A remote monitoring service provider may also have engineers on staff to systematically analyze data in real time. Through this process they could, for example, recognize if an emergency generator has started and is providing power, but at the wrong time and for the wrong reason. They would have the data to not only identify this issue, but also pinpoint the probable cause.
IEEE standards recommend replacing the battery if its capacity is below 80 percent of the manufacturer’s rating. The replacement should be made as soon as these conditions are observed during testing or when identified by the monitoring system.
Depending on the skill level of in-house staff, it may be wise to have replacements performed by specialists to avoid any problems. If a battery is connected improperly following replacement, it will affect the entire string. In addition, physical characteristics, such as plate condition or abnormally high cell temperatures, should be observed. These conditions can often guide decisions on whether the complete string or an individual cell should be replaced.
Baseline resistance for the new battery or string should also be recorded. While it is common to take these measurements immediately following installation, Vertiv research shows delaying the baseline measurement for at least 90 days will provide a more accurate measurement. Resistance tends to drop following installation and then level off and a baseline measurement taken too soon after installation can be off by as much as 25 percent.
On average, baseline values for most batteries should be established after they have been in service anywhere between six and nine months. Comparing the changing features of the battery data against an accurate baseline helps identify performance patterns for better forecasting of a battery’s end of life.
Mobile DC Power Unit
Performing battery maintenance can pose a risk to operations. If the utility source drops off line or suffers a power dip while batteries are being serviced, the protection and other business-critical systems may fail to operate as intended, or the entire load may be dropped resulting in costly and potentially disastrous results.
For many critical facilities, such as chemical plants, refineries, or power plants, disabling the battery system to perform required inspections, tests, and component replacements is not an option. Having access to a temporary power solution is necessary in these situations.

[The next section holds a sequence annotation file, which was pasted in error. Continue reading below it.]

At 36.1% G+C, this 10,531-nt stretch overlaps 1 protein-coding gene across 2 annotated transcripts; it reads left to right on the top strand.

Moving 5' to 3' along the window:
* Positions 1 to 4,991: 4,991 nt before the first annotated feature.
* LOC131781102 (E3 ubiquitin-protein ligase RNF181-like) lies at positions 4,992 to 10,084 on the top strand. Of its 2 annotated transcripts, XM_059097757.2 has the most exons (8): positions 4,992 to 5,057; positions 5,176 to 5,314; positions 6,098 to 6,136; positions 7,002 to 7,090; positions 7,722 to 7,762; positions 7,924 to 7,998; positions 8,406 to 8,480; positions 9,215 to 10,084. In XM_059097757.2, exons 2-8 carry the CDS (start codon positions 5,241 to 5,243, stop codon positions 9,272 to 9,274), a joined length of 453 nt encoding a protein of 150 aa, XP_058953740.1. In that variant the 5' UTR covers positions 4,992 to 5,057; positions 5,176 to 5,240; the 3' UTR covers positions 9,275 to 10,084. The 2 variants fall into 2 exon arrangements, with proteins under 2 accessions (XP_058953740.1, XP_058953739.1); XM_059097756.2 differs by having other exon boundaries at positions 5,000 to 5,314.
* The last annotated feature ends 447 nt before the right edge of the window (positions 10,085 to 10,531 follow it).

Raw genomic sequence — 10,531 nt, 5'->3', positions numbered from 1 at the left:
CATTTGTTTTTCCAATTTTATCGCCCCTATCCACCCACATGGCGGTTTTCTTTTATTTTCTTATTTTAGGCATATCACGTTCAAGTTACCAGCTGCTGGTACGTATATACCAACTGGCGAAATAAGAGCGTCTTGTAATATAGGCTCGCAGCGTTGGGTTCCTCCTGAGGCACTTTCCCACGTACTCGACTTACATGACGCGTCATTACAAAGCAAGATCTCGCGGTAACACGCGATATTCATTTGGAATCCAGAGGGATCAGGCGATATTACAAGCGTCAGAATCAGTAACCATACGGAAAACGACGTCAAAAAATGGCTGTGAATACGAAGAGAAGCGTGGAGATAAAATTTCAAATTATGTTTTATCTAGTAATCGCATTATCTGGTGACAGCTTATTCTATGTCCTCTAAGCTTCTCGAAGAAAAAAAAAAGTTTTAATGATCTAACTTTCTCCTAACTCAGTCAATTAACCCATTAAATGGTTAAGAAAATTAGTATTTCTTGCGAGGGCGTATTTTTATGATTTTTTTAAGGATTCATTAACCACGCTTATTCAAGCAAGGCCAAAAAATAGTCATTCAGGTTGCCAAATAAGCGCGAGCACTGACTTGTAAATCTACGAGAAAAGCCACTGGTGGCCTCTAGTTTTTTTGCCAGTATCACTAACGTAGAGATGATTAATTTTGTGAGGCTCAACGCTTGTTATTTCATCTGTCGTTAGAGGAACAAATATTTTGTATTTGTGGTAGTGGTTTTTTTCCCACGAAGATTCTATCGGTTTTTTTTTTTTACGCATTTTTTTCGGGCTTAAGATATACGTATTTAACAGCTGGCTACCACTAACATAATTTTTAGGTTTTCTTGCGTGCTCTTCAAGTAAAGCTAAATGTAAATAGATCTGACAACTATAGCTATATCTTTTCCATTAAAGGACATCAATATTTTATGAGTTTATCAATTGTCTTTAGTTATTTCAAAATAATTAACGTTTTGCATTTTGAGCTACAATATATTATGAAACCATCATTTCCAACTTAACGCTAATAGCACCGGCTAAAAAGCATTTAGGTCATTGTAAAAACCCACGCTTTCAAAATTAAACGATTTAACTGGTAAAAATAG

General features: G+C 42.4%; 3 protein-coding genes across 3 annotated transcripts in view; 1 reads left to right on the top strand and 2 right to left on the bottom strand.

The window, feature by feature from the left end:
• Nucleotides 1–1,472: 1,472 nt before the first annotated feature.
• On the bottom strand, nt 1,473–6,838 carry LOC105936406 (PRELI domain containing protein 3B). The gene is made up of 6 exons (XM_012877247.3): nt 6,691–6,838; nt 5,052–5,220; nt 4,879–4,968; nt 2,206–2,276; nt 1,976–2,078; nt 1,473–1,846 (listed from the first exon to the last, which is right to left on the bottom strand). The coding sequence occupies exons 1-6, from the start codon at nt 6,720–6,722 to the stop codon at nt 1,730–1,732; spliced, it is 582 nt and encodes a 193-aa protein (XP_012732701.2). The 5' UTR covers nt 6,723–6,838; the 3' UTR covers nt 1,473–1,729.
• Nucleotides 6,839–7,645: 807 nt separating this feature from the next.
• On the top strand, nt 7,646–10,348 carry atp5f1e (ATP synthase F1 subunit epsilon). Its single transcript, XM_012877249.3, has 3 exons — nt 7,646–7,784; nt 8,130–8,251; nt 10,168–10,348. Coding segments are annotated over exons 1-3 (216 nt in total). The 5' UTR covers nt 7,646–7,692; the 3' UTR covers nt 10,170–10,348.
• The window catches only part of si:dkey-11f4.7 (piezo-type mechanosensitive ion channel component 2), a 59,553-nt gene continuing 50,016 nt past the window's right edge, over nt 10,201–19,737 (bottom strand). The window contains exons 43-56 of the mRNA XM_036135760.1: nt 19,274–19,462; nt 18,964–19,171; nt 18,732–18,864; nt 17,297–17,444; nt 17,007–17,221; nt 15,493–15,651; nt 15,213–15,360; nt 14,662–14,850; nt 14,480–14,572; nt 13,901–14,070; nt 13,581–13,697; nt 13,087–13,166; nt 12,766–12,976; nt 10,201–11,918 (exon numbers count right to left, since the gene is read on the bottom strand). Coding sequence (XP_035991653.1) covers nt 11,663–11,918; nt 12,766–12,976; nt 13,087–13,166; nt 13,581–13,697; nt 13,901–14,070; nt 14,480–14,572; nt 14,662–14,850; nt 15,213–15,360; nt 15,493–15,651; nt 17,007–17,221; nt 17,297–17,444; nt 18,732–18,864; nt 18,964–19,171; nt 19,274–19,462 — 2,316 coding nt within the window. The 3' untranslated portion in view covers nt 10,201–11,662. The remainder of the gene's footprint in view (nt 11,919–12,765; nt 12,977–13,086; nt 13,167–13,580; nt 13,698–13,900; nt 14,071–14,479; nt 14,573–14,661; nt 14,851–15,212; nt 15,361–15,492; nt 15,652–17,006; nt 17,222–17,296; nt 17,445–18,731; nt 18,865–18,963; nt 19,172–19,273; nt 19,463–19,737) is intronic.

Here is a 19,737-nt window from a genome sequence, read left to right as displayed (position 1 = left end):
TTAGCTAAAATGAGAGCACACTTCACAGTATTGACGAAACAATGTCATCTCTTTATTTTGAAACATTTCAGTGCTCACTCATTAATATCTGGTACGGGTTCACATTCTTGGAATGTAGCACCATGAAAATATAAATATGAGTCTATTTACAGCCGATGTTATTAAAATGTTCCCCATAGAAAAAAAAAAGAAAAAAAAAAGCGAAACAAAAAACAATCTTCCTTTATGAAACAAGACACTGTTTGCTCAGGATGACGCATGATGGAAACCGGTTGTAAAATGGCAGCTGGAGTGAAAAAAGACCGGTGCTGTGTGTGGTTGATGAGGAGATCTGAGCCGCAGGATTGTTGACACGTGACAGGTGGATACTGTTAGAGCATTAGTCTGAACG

Mobile power systems provide dependable, temporary power with the added convenience of timely, on-site services. By working with a service provider with a mobile DC power option, facilities are able to support and back up critical loads, ensuring no business interruptions during battery maintenance or replacement.
Integrating DC Power into a Comprehensive Maintenance Strategy
As more and more emphasis is placed on availability and reliability of critical power systems, the importance of protection and backup systems, and the batteries they depend on, cannot be overemphasized. Integrating DC power maintenance into a total systems approach is essential to maximizing uptime for industrial and commercial facilities and power plants.
The first step in ensuring availability is implementing a testing and maintenance program that is compliant with IEEE and/or NERC guidelines. In most cases, remote battery monitoring will prove to be the most cost-effective approach to ensuring the necessary visibility for identifying potential failure conditions and prolonging battery life.
Regular maintenance and monitoring enable the replacement of batteries and other components based on performance trending, instead of by age. Additionally, utilizing a mobile DC power solution during system maintenance helps ensure the backup power system can continue to function during maintenance and testing.
DC power systems, when well-managed, protect critical operations, help facility managers ensure the reliable operation of their total power system, and help businesses avoid the high cost and detrimental impact of unplanned downtime.
Brandon Schuler joined Vertiv’s Electrical Reliability Services team in 2014 and has 20 years of experience in performing and managing electrical/electronics testing and maintenance. Brandon has earned several factory-level certifications and is a veteran of the United States Air Force. As an expert electrical technician and an experienced team leader, Brandon helps customers get the most out of the electrical assets that support their critical processes and systems.